Oh boy, I wanted to like this one. I adored The Tale of Despereaux Being the Story of a Mouse, a Princess, Some Soup and a Spool of Thread, I enjoyed Because of Winn-Dixie, I was fascinated with The Miraculous Journey of Edward Tulane (and loved the illustrations), but this left me a little cold. I’ve been trying to put my finger on it, since this is on this year’s OLA Mock Newbery list and I’ll have to back up my opinion. I didn’t feel that it went deep enough – it stayed on the surface of a potentially interesting story, and that simplicity, which felt intentional, ended up feeling too much like a fable for me. I detest novel-length fables. I want characters, not archetypes. I just skimmed across the surface and thought, “pretty sentence” and waited to be caught up in the story. There were too many characters introduced too quickly and too briefly. This is, perhaps, a matter of taste. I’ll have to work on my argument before the discussion rolls around in January.

View all my reviews >>

In addition to the Mock Printz this January, I’m also going to a Mock Newbery workshop.  For some reason, I’m not as fired up about these titles, but it’s been a few years since I went to one (the infamous year of Criss Cross, which I couldn’t even bring myself to finish for the workshop), so I’m looking forward to it.  This is a longer, full-day workshop, so hopefully that will mean more time to discuss each title.  Here’s the list:

  • Almost Astronauts: 13 Women Who Dared to Dream by Tanya Lee Stone. Candlewick, 2009.
  • Heart of a Shepherd by Roseanne Parry.  Random House Books for Young Readers, 2009.
  • How Oliver Olson Changed the World by Claudia Mills.  Farrar, Straus and Giroux, 2009.
  • The Magician’s Elephant by Kate DiCamillo. Candlewick, 2009.
  • Red Sings from Treetops: A Year in Colors by Joyce Sidman.  Houghton Mifflin Books for Children, 2009.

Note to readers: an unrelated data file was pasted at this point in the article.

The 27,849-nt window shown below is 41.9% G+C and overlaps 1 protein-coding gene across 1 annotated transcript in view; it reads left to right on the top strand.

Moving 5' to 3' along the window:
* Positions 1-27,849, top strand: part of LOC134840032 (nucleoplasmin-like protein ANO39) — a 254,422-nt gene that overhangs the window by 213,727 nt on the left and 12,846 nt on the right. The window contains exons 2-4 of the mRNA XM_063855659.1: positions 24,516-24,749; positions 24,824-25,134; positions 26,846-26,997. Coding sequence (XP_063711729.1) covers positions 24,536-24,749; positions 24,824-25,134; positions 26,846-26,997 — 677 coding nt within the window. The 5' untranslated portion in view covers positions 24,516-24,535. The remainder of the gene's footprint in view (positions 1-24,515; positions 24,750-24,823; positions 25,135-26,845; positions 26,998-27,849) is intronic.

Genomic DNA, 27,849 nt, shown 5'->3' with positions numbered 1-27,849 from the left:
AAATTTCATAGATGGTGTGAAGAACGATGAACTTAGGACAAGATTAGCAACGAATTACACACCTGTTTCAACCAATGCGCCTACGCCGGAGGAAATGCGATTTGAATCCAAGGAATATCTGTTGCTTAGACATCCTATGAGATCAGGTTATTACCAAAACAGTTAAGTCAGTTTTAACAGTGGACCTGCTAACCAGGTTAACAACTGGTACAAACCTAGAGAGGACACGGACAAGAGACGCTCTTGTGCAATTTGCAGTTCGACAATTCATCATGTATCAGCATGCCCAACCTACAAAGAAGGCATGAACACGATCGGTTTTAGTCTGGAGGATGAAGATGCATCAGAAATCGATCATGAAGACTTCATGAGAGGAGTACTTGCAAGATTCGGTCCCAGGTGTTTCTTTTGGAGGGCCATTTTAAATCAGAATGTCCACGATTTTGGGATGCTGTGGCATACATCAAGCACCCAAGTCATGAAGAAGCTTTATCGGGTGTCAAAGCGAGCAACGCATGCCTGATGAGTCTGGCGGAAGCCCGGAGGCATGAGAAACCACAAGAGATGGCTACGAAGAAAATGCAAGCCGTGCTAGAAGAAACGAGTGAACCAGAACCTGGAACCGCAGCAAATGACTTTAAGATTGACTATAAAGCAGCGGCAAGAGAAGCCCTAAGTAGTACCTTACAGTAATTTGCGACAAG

• A Season of Gifts by Richard Peck.  Dial, 2009.
  • When You Reach Me by Rebecca Stead.  Wendy Lamb Books, 2009.
  • Where the Mountain Meets the Moon by Grace Lin. Little, Brown Books for Young Readers, 2009.

So far I’ve read When You Reach Me and A Season of Gifts, and out of the two my choice would be When You Reach Me.  I like that they’ve thrown some non-fiction and poetry into the mix, and all in all they’re fairly short books, which works in my favor when I’ve got two lists to read through.  I am disappointed that my personal favorite, The Evolution of Calpurnia Tate, didn’t make the list, but such is life.  I’ll update as I work through the list and add more reviews.

Also, for anyone who enjoys the whole Mock Newbery thing, the SLJ blog Heavy Medal is a must read.  They’ve discussed A Season of Gifts and When You Reach Me at length, and there are some interesting conversations going on about plot, style, nonfiction, age level, and where picture book texts fit into things.  Always thoughtful and occasionally riling – and definitely look at the comments.

October 2021